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1999 Photographs from Kazimierz Dolny and Zamosc | Panoramic Photographs from Kazimierz Dolny and Zamosc 1 2 | Poland Site Index | Home
Saturday morning I had a couple of hours for a final walk through Kazimierz Dolny. I returned to the center of the town and followed the inroads I could not explore the night before. As I walked, the distance between the houses slowly increased. On a side road just a few steps from the aqueduct, I saw an old outbuilding. Its structure is a hewn heavy timber frame with a wood shingle roof. Each shingle is hand-shaved and the pattern of the shingles on the roof gives the building a unique texture. For assembly, a shingle is laid exposed with a long face, about 2 hands long. The next shingle is laid exposed with a short face, 1/2 hand long. The next is a long exposed face, then a short exposed face, and so on. The repeating pattern running vertically up the roof combined with the rough edges of the shingles coursed horizontally is a very lush and delicate pattern. Without it, the building would appear flat and uninteresting. Another lesson learned in the application and assembly of materials.
Walking farther away from the center of the town, I found a memorial at the Jewish cemetery. Set high on a slope leading up from the roadway, a vertical concrete slab defines the edge of the forest. Fragments of headstones taken from a another previously destroyed cemetery are inset into the slab. From the street side, the mass of concrete looms at the top of the pathway. The individual headstones are difficult to discern until they are viewed at a much closer distance near the top of the path. Moving around to the back, the headstone fragments continue on the rear of the slab. Here, the slab creates a backdrop for the remaining graves set into the hillside, original markers set between the sparsely cleared forest of trees. Without the concrete slab, the cemetery would fall down the hill to the roadway. The slab gives the remaining graves visual peace.
It was almost 11:00am. I had only an hour to return to the hotel and collect my belongings before Jan Syzmanik and his daughter would take me to Zamosc. They arrived right on time. We drove for a little over an hour to Lublin, about halfway on the route to Zamosc. We took a quick walk through the heart of the city as Mr. Syzmanik described some of the more significant buildings. We found a small restaurant for lunch and discussed various topics, both professional and more casual. Mr. Syzmanik's daughter, Marta, translated our conversation between Polish and English flawlessly. She would continue the pace for two days. When we continued our drive to Zamosc, the terrain of the countryside began to flatten, leaving the hills of Kazimierz behind. Marta turned on the radio. During the trip I counted 15 songs in English and 7 songs in Polish. The first track was Nirvana.
Mr. Syzmanik reserved a room for me in a hotel on the main square; it may have been the best hotel room in the whole city. The building is adjacent to the town hall and the windows of my suite look directly out to the square. If, for any reason, I felt the urge to fling open the windows and address the public below, my desires would be easily accommodated. With a glimmer of daylight remaining I went outside for a brief walk around the city.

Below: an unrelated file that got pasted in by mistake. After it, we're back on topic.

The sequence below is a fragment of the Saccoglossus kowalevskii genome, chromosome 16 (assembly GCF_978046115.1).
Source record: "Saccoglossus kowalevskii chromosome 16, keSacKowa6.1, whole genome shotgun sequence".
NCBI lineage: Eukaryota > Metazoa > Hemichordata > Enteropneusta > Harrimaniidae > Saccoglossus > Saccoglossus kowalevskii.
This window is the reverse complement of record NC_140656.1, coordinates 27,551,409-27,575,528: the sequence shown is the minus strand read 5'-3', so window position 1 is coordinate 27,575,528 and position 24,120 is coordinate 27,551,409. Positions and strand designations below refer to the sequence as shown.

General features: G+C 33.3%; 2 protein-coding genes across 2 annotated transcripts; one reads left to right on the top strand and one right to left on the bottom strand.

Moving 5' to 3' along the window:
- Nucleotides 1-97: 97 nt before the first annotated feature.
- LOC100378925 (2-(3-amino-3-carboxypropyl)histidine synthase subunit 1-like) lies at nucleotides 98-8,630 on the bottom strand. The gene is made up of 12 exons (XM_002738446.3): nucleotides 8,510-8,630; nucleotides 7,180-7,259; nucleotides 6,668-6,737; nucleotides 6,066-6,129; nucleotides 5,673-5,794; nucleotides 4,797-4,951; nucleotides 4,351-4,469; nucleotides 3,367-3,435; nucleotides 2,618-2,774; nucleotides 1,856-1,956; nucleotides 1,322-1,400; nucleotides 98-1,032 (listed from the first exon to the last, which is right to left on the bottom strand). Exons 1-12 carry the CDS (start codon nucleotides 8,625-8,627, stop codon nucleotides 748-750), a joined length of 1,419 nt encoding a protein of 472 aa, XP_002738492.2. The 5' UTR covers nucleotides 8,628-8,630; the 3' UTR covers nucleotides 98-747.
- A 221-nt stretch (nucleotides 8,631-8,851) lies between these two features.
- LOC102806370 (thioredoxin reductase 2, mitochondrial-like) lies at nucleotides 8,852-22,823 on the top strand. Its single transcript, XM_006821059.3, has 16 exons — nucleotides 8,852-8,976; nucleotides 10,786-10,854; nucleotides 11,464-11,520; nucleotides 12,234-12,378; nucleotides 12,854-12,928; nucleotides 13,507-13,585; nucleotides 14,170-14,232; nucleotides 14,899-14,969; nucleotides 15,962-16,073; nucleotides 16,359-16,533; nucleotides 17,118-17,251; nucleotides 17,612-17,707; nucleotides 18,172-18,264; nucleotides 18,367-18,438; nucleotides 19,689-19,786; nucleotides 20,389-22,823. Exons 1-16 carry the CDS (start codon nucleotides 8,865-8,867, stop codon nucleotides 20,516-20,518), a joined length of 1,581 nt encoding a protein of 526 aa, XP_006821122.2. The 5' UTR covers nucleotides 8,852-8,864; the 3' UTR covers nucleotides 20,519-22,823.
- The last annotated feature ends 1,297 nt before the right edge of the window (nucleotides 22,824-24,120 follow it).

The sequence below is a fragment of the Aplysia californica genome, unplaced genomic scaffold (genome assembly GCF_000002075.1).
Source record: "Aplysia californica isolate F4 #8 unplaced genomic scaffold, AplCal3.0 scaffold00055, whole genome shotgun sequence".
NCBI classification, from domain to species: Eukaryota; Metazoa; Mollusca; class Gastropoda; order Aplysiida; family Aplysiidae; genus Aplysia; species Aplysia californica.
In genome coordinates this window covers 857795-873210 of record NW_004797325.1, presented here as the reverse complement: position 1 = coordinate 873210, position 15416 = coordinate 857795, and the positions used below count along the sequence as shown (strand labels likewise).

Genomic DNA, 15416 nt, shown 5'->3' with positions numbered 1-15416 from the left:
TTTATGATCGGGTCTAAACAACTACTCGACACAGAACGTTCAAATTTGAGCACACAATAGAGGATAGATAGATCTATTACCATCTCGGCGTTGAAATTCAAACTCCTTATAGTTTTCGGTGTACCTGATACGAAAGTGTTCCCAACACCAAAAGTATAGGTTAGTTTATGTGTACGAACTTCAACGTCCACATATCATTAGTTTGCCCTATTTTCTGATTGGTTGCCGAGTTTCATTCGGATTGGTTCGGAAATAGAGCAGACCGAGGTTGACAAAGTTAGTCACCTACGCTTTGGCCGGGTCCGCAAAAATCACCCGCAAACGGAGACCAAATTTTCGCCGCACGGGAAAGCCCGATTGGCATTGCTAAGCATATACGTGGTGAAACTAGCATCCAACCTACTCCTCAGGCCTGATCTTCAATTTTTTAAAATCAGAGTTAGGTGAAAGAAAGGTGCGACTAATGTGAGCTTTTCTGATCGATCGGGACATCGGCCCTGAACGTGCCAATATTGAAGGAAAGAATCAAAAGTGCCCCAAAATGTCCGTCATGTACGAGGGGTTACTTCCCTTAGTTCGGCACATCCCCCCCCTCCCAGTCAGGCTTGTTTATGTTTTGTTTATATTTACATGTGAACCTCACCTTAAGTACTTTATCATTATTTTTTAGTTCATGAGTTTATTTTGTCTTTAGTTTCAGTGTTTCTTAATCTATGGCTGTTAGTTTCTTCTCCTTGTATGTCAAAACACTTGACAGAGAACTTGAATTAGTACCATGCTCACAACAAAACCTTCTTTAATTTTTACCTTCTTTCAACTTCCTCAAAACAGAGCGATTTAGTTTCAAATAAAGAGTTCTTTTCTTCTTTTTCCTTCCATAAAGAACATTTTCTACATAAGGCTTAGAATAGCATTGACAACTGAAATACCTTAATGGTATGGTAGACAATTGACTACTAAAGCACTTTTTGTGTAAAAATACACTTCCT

Mr. Syzmanik and Marta returned a few hours later joined by Maria Krzyzanowska, a co-worker of Mr. Syzmanik and co-author of the city's application to the World Heritage List. We went for an evening walk through the city with Ms. Krzyzanowska as a guide. The initial town was designed and built between 1580 and 1591 under the guidance of Jan Zamoyski. The town was positioned here to develop the crossroads of trading routes leading east-west and north-south. Because it was built over a relatively short period, the design of the buildings and layout of the city is remarkably uniform and consistent. Zamoyski had seen continuous arcades along the streets and plazas of several towns in Italy and implemented the same idea in his new settlement. Typically, arcades are used in regions of hot weather, as protection from the sun and heat. I have never seen one so uniform in a northern climate.
As we continued to walk, we passed several buildings with rough, exposed masonry on the street facades. Windows, doors and other building elements were also in poor condition. Less than 10 years ago, numerous buildings were in this poor state, many were even on the main square. Changes in the Polish government have helped to bring new investments into the area along with heightened interest in repairing the historic buildings and existing infrastructure. The recent losting of Zamosc on the World Heritage List has also made additional funds available for restoration work. We passed a church building where Ms. Krzyzanowska had directed the restoration. The most interesting tale was the discovery of original drawings and documents for the building. They were not hidden away in a vault but instead perched in the air, hidden within an element of the cross high on the main steeple. The centuries old documents were discovered when the scaffolding finally reached the highest point of the building and the cross was removed and disassembled for repairs.
At the end of the evening, we returned to Mr. Syzmanik's house for dinner with his family.
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